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    It may be difficult for anyone to "follow in the footsteps" of Jim Hall or to be the "next Jim Hall." Think about the breadth of his career- playing with Chico Hamilton, Jimmy Giuffre, Paul Desmond, Sonny Rollins, Art Farmer, Bill Evans, Ron Carter, his own solo/leader career, etc. In interviews, he makes it clear that from each of those experiences he carried something formative with him as he progressed through his career. What opportunities! He was quietly a giant among giants throughout his career; the opportunity for that seems so much smaller now compared to then. As a result, I am not sure that modern day jazz musicians have the same opportunities to develop their art, although the changes in formal education and jazz pedagogy are considerable and may make up for some of that.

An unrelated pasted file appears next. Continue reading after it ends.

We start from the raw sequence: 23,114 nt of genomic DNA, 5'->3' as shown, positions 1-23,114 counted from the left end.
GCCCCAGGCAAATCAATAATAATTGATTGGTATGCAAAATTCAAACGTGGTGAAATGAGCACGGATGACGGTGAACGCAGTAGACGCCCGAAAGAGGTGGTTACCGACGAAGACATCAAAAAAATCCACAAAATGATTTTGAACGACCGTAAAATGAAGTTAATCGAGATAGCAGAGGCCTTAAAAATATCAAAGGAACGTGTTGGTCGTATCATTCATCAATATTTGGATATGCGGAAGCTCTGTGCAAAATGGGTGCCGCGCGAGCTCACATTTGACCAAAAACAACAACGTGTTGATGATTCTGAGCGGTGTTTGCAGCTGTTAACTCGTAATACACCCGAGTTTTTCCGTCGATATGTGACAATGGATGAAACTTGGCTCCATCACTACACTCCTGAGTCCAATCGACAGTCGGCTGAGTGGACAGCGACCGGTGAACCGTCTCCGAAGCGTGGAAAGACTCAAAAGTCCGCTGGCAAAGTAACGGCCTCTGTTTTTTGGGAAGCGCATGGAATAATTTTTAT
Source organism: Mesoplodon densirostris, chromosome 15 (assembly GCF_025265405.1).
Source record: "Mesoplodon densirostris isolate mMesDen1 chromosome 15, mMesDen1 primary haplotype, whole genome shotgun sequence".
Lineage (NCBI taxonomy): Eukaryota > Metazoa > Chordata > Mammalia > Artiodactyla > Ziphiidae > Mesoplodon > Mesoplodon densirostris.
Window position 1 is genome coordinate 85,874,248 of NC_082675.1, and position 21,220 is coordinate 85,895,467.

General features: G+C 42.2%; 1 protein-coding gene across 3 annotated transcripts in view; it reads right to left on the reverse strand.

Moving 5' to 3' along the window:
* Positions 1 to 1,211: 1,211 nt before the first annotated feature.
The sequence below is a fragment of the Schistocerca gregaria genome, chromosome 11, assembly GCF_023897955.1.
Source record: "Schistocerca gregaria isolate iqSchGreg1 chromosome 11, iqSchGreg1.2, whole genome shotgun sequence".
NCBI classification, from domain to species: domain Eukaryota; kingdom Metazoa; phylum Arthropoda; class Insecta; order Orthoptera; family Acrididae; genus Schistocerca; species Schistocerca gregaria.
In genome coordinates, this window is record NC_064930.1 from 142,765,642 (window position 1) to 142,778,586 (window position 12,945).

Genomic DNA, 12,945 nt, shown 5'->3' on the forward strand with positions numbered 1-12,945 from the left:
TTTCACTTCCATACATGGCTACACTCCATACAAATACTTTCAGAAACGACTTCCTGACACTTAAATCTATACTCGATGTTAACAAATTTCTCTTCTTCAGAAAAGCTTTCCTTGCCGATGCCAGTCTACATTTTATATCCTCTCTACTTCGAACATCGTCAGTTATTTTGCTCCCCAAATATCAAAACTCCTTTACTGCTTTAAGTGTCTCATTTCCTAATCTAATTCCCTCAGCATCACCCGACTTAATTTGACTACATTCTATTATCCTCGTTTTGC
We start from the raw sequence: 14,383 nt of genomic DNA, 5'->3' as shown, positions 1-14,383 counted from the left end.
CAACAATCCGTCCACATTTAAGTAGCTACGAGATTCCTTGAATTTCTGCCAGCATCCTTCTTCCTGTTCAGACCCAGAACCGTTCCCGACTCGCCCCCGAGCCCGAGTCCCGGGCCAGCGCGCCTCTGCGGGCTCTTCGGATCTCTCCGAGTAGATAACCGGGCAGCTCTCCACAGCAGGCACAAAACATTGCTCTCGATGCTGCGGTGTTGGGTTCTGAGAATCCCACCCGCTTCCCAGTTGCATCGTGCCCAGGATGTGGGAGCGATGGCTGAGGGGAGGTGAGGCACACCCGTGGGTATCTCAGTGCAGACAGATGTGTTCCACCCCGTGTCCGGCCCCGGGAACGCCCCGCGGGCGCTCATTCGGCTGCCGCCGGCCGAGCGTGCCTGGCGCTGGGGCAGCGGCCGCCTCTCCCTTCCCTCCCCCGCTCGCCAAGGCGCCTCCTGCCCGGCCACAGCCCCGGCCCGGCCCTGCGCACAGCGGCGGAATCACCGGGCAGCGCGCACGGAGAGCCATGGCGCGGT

Wow, Bill F. is almost 70?!? Wait, I'm over 60?!? I guess I'm not gonna be the next Jim Hall like I planned... And not only being over 50 but also have been prominent in jazz guitar for close to 30 years, Pete is superbly established. I'll be interested to hear the choices of forum members- I don't know that I can pick one. Gilad Hekselman, maybe.

  10. #9

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    Quote Originally Posted by Cunamara
    It may be difficult for anyone to "follow in the footsteps" of Jim Hall or to be the "next Jim Hall." Think about the breadth of his career...I am not sure that modern day jazz musicians have the same opportunities to develop their art, although the changes in formal education and jazz pedagogy are considerable and may make up for some of that.
    You put your finger on something there...if the question is "who will have the same kind of long, celebrated career with many stages, from apprentice to living legend, having a later career renaissance with all kinds of interesting collaborations and projects...." then the answer seems to be the obvious "next generation" of famous Hall accolytes--Scofield, Frisell, Metheny...